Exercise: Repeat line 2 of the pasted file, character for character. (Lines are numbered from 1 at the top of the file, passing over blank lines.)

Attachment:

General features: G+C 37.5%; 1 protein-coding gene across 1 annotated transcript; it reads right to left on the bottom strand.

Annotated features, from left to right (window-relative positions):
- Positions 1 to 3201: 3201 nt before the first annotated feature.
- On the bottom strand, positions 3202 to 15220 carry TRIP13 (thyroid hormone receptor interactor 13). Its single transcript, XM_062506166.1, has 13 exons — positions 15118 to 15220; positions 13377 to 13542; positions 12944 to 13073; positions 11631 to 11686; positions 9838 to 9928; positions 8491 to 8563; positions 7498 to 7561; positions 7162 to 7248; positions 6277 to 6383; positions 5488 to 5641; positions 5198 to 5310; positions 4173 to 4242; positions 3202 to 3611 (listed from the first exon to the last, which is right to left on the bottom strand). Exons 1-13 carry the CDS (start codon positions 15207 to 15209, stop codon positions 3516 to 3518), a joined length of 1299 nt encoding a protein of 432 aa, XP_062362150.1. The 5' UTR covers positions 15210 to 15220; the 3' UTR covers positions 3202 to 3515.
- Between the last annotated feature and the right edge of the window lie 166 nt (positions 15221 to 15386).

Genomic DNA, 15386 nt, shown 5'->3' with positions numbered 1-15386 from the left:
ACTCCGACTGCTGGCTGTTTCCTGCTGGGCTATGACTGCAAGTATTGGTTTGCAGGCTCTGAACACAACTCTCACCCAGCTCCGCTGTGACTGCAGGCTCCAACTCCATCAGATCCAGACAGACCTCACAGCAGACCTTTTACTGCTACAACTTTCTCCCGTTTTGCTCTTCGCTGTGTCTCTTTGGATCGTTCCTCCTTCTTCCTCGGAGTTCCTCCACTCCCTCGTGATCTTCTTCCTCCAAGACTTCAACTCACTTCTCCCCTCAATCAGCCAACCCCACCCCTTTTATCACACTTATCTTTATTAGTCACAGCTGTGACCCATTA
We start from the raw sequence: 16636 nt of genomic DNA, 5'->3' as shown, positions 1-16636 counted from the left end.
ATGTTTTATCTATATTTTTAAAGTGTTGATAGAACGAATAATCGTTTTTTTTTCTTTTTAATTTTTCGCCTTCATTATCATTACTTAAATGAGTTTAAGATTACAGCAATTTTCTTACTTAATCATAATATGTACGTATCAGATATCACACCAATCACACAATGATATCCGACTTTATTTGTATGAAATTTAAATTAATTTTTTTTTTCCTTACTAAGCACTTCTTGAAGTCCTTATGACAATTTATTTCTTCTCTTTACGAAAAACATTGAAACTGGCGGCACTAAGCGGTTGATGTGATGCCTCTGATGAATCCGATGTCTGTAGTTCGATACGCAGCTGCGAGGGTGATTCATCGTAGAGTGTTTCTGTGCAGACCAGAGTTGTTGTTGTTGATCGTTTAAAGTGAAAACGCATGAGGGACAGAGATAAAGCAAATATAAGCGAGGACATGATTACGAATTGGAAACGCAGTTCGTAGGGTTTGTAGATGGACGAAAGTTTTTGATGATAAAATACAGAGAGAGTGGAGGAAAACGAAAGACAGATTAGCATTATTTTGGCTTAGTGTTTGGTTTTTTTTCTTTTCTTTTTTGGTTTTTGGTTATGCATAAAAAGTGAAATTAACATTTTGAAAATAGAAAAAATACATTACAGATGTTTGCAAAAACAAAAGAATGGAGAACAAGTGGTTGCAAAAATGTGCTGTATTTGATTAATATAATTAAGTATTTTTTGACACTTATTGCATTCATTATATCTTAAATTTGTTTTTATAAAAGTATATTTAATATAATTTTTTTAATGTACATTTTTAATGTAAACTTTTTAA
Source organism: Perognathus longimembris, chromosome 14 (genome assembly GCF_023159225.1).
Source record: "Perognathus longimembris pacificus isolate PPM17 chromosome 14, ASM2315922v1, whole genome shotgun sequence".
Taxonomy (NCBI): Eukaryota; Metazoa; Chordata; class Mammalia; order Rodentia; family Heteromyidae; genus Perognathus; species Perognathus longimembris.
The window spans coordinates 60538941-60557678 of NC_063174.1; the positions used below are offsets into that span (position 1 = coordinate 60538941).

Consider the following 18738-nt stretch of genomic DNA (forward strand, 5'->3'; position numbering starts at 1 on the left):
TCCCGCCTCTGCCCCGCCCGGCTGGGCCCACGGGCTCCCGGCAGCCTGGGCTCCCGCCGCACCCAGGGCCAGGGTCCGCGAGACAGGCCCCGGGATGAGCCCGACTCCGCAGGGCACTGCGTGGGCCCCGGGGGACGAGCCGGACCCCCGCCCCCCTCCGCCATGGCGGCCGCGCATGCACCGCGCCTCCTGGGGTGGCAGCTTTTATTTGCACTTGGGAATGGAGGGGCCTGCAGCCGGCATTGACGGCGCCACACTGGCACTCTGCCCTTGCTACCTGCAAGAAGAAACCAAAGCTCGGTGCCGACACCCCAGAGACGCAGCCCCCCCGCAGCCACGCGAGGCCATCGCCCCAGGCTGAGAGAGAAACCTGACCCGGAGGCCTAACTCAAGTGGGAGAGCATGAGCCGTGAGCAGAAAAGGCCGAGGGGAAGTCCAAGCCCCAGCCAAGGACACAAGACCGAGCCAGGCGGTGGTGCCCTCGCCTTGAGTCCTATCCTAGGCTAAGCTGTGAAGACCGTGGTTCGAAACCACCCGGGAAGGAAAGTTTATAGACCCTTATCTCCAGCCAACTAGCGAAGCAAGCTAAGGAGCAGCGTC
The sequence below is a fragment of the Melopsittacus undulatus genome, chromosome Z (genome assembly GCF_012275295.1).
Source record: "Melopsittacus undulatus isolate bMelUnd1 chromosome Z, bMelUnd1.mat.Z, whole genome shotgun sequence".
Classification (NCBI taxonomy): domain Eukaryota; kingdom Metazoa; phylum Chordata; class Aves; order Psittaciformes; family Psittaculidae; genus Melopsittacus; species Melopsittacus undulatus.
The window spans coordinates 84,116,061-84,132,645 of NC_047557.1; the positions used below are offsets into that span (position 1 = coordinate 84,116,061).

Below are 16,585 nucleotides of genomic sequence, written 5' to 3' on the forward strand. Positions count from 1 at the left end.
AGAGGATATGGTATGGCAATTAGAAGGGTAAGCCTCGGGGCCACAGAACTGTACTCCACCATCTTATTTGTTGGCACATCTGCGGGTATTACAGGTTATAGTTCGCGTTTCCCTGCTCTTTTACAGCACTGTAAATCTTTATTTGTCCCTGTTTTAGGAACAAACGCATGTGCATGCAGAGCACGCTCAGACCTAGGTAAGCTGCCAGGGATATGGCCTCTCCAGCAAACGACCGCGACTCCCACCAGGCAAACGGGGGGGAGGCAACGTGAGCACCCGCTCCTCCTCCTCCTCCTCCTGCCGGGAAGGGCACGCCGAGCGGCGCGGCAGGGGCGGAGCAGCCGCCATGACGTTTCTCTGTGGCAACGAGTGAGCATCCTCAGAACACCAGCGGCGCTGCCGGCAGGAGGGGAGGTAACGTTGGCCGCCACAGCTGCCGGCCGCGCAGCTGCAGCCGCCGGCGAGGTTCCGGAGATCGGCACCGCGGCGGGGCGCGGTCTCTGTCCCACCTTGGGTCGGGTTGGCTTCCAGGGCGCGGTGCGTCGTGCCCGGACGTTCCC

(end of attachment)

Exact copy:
Annotated features, from left to right (window-relative positions):